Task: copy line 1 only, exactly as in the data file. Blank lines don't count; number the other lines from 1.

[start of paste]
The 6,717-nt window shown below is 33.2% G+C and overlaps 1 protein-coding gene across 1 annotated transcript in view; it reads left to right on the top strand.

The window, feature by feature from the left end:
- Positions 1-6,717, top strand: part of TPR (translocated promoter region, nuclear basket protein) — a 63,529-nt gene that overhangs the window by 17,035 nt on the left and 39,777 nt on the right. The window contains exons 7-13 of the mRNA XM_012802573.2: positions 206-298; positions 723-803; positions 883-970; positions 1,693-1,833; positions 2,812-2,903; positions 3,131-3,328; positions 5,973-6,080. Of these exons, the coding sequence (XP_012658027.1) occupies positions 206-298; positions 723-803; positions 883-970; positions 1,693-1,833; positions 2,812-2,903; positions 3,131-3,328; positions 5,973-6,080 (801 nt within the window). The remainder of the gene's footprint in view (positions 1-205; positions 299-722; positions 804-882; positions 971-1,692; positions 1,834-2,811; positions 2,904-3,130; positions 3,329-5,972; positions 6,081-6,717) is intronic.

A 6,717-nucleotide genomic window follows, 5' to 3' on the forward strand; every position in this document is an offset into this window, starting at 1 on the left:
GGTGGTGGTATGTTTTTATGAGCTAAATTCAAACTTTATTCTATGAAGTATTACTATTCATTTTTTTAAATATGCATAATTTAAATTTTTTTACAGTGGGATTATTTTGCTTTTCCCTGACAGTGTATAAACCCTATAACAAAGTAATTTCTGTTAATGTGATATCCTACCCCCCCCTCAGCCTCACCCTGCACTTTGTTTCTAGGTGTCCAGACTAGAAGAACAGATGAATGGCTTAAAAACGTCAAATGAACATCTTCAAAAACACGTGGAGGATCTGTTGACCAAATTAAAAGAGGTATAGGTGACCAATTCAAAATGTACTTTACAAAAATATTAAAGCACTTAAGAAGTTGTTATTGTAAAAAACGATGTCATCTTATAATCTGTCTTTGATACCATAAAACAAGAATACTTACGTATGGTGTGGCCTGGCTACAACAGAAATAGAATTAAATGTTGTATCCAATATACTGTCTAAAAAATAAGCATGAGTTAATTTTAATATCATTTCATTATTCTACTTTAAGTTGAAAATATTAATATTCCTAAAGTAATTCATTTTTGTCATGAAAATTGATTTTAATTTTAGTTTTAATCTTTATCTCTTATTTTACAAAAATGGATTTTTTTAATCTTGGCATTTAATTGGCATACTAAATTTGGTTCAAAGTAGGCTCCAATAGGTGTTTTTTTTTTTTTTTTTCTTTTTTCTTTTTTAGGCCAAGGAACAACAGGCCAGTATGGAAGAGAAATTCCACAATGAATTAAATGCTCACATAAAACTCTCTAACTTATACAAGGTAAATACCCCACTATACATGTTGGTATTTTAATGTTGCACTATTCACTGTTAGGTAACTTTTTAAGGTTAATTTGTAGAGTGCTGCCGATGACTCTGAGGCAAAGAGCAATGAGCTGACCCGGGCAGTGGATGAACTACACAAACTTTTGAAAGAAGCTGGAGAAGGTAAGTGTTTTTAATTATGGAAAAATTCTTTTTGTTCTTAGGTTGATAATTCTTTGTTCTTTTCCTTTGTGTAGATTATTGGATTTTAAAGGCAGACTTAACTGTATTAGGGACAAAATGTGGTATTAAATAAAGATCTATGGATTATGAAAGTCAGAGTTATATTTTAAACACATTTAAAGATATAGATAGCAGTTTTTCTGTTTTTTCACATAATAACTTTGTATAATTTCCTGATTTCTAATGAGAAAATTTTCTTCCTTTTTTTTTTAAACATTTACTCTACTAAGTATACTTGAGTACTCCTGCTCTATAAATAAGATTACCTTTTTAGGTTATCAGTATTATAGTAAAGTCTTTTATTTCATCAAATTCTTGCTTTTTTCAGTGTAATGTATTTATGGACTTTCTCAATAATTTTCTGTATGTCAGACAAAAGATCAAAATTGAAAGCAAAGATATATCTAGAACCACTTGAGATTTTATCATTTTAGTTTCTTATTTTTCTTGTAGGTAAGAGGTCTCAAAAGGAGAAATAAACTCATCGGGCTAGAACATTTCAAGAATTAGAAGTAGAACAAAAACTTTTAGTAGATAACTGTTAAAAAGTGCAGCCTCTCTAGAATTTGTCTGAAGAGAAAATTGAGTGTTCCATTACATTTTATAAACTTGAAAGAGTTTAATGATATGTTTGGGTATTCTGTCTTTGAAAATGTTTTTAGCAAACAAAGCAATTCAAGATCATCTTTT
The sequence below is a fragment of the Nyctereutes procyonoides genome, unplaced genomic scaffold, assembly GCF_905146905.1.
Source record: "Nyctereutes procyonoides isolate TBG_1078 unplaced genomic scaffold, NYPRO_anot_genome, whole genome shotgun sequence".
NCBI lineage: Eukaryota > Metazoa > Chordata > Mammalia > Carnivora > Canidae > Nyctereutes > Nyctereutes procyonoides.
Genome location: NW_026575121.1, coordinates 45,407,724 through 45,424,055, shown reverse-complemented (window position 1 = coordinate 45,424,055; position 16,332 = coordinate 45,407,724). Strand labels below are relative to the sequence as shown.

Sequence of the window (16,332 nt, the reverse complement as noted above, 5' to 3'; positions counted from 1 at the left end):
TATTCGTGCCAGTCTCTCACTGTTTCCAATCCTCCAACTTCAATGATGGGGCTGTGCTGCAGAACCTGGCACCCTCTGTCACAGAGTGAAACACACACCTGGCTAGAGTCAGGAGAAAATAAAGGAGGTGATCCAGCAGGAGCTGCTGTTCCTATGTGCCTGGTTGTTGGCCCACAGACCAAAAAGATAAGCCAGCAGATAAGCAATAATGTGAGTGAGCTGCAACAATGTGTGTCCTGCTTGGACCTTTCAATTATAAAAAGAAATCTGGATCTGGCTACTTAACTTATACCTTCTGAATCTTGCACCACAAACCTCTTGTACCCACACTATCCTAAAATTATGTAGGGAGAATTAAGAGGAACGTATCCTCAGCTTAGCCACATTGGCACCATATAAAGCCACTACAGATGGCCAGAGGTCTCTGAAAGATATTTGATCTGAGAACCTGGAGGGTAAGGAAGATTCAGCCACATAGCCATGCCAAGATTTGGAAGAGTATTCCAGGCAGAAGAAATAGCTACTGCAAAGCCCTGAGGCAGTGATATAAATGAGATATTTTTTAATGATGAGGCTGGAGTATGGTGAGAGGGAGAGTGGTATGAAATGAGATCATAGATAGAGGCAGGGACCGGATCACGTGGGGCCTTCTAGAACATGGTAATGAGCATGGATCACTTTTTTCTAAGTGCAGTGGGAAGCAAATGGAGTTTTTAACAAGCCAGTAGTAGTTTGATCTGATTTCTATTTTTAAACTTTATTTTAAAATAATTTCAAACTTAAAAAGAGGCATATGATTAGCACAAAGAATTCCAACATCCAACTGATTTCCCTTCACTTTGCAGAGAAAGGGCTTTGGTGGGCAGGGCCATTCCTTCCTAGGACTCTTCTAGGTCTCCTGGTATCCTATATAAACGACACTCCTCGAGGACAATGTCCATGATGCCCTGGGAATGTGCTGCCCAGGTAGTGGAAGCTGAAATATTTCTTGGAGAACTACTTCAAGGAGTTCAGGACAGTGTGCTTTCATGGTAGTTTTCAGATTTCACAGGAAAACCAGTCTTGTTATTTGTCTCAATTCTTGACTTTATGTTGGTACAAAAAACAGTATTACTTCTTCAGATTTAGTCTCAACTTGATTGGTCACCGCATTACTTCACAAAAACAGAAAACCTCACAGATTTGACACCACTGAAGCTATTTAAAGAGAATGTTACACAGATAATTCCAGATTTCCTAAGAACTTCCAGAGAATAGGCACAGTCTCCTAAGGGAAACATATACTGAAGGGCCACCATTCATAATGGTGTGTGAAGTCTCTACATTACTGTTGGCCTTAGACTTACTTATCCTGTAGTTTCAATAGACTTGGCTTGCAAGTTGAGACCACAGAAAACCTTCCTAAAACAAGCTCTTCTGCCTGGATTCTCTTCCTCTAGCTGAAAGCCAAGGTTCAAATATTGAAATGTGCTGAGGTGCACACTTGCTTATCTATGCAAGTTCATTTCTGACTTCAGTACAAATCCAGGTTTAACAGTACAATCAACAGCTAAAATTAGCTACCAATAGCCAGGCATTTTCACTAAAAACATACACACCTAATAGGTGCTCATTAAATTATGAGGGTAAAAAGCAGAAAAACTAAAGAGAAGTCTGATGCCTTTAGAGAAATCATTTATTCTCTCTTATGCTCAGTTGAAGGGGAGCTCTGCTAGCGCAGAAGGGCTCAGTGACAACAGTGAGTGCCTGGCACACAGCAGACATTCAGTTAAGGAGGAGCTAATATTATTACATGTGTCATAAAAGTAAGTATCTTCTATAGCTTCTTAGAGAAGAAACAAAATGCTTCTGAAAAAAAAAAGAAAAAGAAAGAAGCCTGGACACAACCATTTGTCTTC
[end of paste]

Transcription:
The 6,717-nt window shown below is 33.2% G+C and overlaps 1 protein-coding gene across 1 annotated transcript in view; it reads left to right on the top strand.